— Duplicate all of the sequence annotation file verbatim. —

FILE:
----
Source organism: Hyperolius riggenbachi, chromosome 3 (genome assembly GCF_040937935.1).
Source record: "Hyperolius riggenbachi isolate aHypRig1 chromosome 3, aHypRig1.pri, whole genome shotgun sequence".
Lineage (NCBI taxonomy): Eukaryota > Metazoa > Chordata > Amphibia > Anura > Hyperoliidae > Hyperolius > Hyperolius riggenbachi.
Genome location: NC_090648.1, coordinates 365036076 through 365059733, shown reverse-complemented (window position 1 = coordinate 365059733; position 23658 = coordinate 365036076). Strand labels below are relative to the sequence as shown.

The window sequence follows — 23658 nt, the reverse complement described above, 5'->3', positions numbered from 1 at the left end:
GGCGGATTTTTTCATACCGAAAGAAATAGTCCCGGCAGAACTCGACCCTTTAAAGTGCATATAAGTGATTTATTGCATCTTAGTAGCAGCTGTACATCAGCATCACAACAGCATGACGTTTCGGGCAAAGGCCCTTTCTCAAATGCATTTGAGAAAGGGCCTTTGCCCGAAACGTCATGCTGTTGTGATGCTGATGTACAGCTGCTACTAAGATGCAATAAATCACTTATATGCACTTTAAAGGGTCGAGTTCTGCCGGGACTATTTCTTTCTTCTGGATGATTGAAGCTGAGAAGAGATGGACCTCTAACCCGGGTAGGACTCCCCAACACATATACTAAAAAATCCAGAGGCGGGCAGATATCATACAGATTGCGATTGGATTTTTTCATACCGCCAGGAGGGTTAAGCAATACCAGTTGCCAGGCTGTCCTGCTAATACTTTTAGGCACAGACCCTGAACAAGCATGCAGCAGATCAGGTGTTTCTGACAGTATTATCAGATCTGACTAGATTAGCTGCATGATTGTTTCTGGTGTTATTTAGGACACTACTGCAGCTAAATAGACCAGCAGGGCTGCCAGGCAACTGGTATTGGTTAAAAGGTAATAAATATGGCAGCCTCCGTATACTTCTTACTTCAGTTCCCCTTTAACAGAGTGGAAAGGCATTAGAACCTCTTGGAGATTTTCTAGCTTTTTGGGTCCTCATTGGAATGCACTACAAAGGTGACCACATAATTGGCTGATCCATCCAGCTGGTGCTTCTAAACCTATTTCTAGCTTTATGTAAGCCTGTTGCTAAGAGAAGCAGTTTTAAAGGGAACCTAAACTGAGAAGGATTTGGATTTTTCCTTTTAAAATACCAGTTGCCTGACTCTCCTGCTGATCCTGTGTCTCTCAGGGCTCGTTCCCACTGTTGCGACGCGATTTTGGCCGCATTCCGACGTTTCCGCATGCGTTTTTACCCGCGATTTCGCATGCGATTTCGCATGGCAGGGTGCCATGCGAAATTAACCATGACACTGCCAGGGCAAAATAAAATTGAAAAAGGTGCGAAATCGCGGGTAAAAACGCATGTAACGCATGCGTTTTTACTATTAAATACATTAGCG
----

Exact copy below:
Source organism: Hyperolius riggenbachi, chromosome 3 (genome assembly GCF_040937935.1).
Source record: "Hyperolius riggenbachi isolate aHypRig1 chromosome 3, aHypRig1.pri, whole genome shotgun sequence".
Lineage (NCBI taxonomy): Eukaryota > Metazoa > Chordata > Amphibia > Anura > Hyperoliidae > Hyperolius > Hyperolius riggenbachi.
Genome location: NC_090648.1, coordinates 365036076 through 365059733, shown reverse-complemented (window position 1 = coordinate 365059733; position 23658 = coordinate 365036076). Strand labels below are relative to the sequence as shown.

The window sequence follows — 23658 nt, the reverse complement described above, 5'->3', positions numbered from 1 at the left end:
GGCGGATTTTTTCATACCGAAAGAAATAGTCCCGGCAGAACTCGACCCTTTAAAGTGCATATAAGTGATTTATTGCATCTTAGTAGCAGCTGTACATCAGCATCACAACAGCATGACGTTTCGGGCAAAGGCCCTTTCTCAAATGCATTTGAGAAAGGGCCTTTGCCCGAAACGTCATGCTGTTGTGATGCTGATGTACAGCTGCTACTAAGATGCAATAAATCACTTATATGCACTTTAAAGGGTCGAGTTCTGCCGGGACTATTTCTTTCTTCTGGATGATTGAAGCTGAGAAGAGATGGACCTCTAACCCGGGTAGGACTCCCCAACACATATACTAAAAAATCCAGAGGCGGGCAGATATCATACAGATTGCGATTGGATTTTTTCATACCGCCAGGAGGGTTAAGCAATACCAGTTGCCAGGCTGTCCTGCTAATACTTTTAGGCACAGACCCTGAACAAGCATGCAGCAGATCAGGTGTTTCTGACAGTATTATCAGATCTGACTAGATTAGCTGCATGATTGTTTCTGGTGTTATTTAGGACACTACTGCAGCTAAATAGACCAGCAGGGCTGCCAGGCAACTGGTATTGGTTAAAAGGTAATAAATATGGCAGCCTCCGTATACTTCTTACTTCAGTTCCCCTTTAACAGAGTGGAAAGGCATTAGAACCTCTTGGAGATTTTCTAGCTTTTTGGGTCCTCATTGGAATGCACTACAAAGGTGACCACATAATTGGCTGATCCATCCAGCTGGTGCTTCTAAACCTATTTCTAGCTTTATGTAAGCCTGTTGCTAAGAGAAGCAGTTTTAAAGGGAACCTAAACTGAGAAGGATTTGGATTTTTCCTTTTAAAATACCAGTTGCCTGACTCTCCTGCTGATCCTGTGTCTCTCAGGGCTCGTTCCCACTGTTGCGACGCGATTTTGGCCGCATTCCGACGTTTCCGCATGCGTTTTTACCCGCGATTTCGCATGCGATTTCGCATGGCAGGGTGCCATGCGAAATTAACCATGACACTGCCAGGGCAAAATAAAATTGAAAAAGGTGCGAAATCGCGGGTAAAAACGCATGTAACGCATGCGTTTTTACTATTAAATACATTAGCG